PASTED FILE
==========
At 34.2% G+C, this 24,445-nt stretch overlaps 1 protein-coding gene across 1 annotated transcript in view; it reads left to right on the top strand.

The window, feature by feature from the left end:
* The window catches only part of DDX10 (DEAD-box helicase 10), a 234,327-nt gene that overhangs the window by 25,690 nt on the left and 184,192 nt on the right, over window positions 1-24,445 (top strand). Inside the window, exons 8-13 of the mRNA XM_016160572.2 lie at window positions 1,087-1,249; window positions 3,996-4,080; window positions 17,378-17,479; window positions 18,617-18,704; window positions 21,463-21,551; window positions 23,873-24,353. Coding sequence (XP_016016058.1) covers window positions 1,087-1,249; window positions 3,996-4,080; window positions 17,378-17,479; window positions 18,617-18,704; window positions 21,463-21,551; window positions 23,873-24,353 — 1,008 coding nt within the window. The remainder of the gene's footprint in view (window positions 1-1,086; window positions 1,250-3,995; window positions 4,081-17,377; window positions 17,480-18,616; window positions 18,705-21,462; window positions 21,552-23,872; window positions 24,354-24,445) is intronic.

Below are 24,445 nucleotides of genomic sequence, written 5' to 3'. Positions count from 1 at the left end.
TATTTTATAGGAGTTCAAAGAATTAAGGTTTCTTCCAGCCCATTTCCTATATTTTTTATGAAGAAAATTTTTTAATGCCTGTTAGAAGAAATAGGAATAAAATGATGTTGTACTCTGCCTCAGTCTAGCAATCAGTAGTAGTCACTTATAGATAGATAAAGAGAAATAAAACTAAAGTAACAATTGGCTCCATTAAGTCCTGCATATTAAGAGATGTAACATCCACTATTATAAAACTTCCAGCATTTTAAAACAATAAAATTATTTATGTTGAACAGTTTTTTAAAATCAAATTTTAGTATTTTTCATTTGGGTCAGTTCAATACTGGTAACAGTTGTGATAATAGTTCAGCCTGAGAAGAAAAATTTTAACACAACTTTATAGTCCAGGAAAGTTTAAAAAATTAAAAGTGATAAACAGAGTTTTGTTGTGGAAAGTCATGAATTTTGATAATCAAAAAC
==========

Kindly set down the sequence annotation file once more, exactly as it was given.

At 34.2% G+C, this 24,445-nt stretch overlaps 1 protein-coding gene across 1 annotated transcript in view; it reads left to right on the top strand.

The window, feature by feature from the left end:
* The window catches only part of DDX10 (DEAD-box helicase 10), a 234,327-nt gene that overhangs the window by 25,690 nt on the left and 184,192 nt on the right, over window positions 1-24,445 (top strand). Inside the window, exons 8-13 of the mRNA XM_016160572.2 lie at window positions 1,087-1,249; window positions 3,996-4,080; window positions 17,378-17,479; window positions 18,617-18,704; window positions 21,463-21,551; window positions 23,873-24,353. Coding sequence (XP_016016058.1) covers window positions 1,087-1,249; window positions 3,996-4,080; window positions 17,378-17,479; window positions 18,617-18,704; window positions 21,463-21,551; window positions 23,873-24,353 — 1,008 coding nt within the window. The remainder of the gene's footprint in view (window positions 1-1,086; window positions 1,250-3,995; window positions 4,081-17,377; window positions 17,480-18,616; window positions 18,705-21,462; window positions 21,552-23,872; window positions 24,354-24,445) is intronic.

Below are 24,445 nucleotides of genomic sequence, written 5' to 3'. Positions count from 1 at the left end.
TATTTTATAGGAGTTCAAAGAATTAAGGTTTCTTCCAGCCCATTTCCTATATTTTTTATGAAGAAAATTTTTTAATGCCTGTTAGAAGAAATAGGAATAAAATGATGTTGTACTCTGCCTCAGTCTAGCAATCAGTAGTAGTCACTTATAGATAGATAAAGAGAAATAAAACTAAAGTAACAATTGGCTCCATTAAGTCCTGCATATTAAGAGATGTAACATCCACTATTATAAAACTTCCAGCATTTTAAAACAATAAAATTATTTATGTTGAACAGTTTTTTAAAATCAAATTTTAGTATTTTTCATTTGGGTCAGTTCAATACTGGTAACAGTTGTGATAATAGTTCAGCCTGAGAAGAAAAATTTTAACACAACTTTATAGTCCAGGAAAGTTTAAAAAATTAAAAGTGATAAACAGAGTTTTGTTGTGGAAAGTCATGAATTTTGATAATCAAAAAC